domingo, 25 de outubro de 2009

A loucura do Windows 7 em Hong Kong

Latest Microsoft offering takes queuing tekkies to 'seven' heaven

Kobi Chan
South China Morning Post
October 25, 2009

Hong Kong's love of overnight queuing has reached new heights, with hundreds joining lines for an offering even after it had run out at 8pm on Friday.

Microsoft began selling its new Windows 7 computer operating system in the city yesterday, and offered the first 400 copies of its "Ultimate" version for HK$377 - a saving of HK$2,322 - in a first-come, first-served charity sale.

The offer opened at 7pm on Friday and the software giant took down the names, ID numbers and phone numbers of the first 400 people in line within an hour.

But they had to remain in the queue until the product went on sale at 11am yesterday. That led to more people joining the queue at the Times Square shopping mall in Causeway Bay. It eventually extended for 800 metres.

About 1,000 tech fans, mostly male, joined the queue for a 32-bit version of the software, featuring different packaging from the retail edition.

The first in line, Rayman Chan, 25, from Tuen Mun, also received a free copy autographed by Microsoft chief executive Steve Ballmer.

Chan said he had been queuing for 26 hours, since Friday morning.

"I am happy to be the first," he said. "The price is cheaper and I can buy one, get one free. The signature is also valuable. I will keep it."

Chan is a regular queuer, having lined up for limited-edition Olympic banknotes and computer products.

He said he had earned about HK$60,000 by reselling banknotes, but technology products were not so easy to part with because they were an obsession.

"I have queued for limited versions of computer products overnight at least 10 times," he said. "I just like them."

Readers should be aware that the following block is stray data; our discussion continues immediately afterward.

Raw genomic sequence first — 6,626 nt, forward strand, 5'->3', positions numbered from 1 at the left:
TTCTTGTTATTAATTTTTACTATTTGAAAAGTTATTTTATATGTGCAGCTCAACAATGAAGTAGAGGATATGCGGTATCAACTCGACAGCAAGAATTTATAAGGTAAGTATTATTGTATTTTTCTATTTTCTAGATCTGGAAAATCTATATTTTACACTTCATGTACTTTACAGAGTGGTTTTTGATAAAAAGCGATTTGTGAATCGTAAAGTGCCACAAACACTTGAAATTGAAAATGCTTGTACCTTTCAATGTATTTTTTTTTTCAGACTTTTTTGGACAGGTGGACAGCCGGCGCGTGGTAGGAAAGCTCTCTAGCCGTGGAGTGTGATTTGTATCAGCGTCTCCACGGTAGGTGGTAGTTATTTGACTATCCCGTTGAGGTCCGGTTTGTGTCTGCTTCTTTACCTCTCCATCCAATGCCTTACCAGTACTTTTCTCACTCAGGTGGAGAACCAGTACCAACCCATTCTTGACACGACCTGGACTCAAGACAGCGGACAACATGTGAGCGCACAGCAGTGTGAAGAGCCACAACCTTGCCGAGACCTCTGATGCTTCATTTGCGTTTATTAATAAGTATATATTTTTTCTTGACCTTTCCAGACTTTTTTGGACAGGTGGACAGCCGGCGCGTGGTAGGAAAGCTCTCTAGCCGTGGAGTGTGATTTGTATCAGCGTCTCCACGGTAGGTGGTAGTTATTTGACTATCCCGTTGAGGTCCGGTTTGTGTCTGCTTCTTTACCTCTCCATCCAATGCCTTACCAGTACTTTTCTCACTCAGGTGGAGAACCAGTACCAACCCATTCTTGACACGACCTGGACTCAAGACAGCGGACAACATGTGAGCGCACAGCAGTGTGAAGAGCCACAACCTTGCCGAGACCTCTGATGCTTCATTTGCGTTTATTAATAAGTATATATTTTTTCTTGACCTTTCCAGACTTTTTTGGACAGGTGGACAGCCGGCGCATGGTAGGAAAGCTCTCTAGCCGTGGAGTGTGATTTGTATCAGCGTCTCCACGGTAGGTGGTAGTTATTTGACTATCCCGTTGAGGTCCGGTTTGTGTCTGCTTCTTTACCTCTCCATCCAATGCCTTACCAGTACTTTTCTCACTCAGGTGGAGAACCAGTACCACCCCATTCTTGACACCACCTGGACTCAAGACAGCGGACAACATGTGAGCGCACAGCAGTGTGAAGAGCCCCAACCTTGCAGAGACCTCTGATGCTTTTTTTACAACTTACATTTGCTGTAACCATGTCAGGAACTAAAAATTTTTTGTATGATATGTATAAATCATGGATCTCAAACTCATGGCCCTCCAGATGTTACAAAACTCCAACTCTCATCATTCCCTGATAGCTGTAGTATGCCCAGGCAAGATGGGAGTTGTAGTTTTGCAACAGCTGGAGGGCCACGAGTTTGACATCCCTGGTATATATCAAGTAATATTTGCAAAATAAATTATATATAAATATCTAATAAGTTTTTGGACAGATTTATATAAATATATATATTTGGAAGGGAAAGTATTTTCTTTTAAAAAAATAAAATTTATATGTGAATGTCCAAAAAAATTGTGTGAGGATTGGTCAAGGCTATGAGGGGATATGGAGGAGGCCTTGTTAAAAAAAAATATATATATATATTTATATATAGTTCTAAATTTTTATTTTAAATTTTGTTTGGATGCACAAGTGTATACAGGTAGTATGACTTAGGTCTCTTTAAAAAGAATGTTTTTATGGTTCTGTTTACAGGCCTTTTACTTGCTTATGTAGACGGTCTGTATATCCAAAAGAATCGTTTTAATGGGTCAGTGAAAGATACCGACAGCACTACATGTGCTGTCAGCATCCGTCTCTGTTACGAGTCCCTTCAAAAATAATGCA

Many of those in the lineup said they were disappointed. Some complained that the sale had been poorly organised.

Second in line was photographer Sit Kam-man, who said he had not intended to queue overnight. "I've already got an allotment so I don't know why I still have to queue up," he said, calling the queuing rules unreasonable.

"I have to come back to the queue within 30 minutes," he said. "The arrangement is not good. There is no need to queue up. I won't do this next time. I could not sleep well last night and I am tired now."

Leung Mei-ling, 45, was 86th in line and said she was not satisfied with the arrangements.

"People are lining up just like at a refugee camp," she said. "I am so tired."

Joelle Woo Oi-chi, of Microsoft Hong Kong, admitted there was "room for improvement". "Queuing up overnight [prevented others getting ahead] in the queue," she said.

Microsoft launched Windows 7, designed as a replacement for the much-maligned Windows Vista system, in the US on Thursday.

Vista, launched three years ago, failed to win over new customers and caused many personal computer users to stick with the eight-year-old Windows XP.

Pirate copies of a pre-release trial version of the software were on sale yesterday in shops in Sham Shui Po for prices ranging from HK$80 to HK$150.

Shops in Shanghai's bustling Xinyang market have also been selling counterfeit copies of the new operating system.

Microsoft Hong Kong general manager Peter Yeung said: "The pirate problem is serious in the mainland. It affects our sales volume."

The HK$150,000 raised by yesterday's sale will be donated to the Hong Kong Sports Institute.

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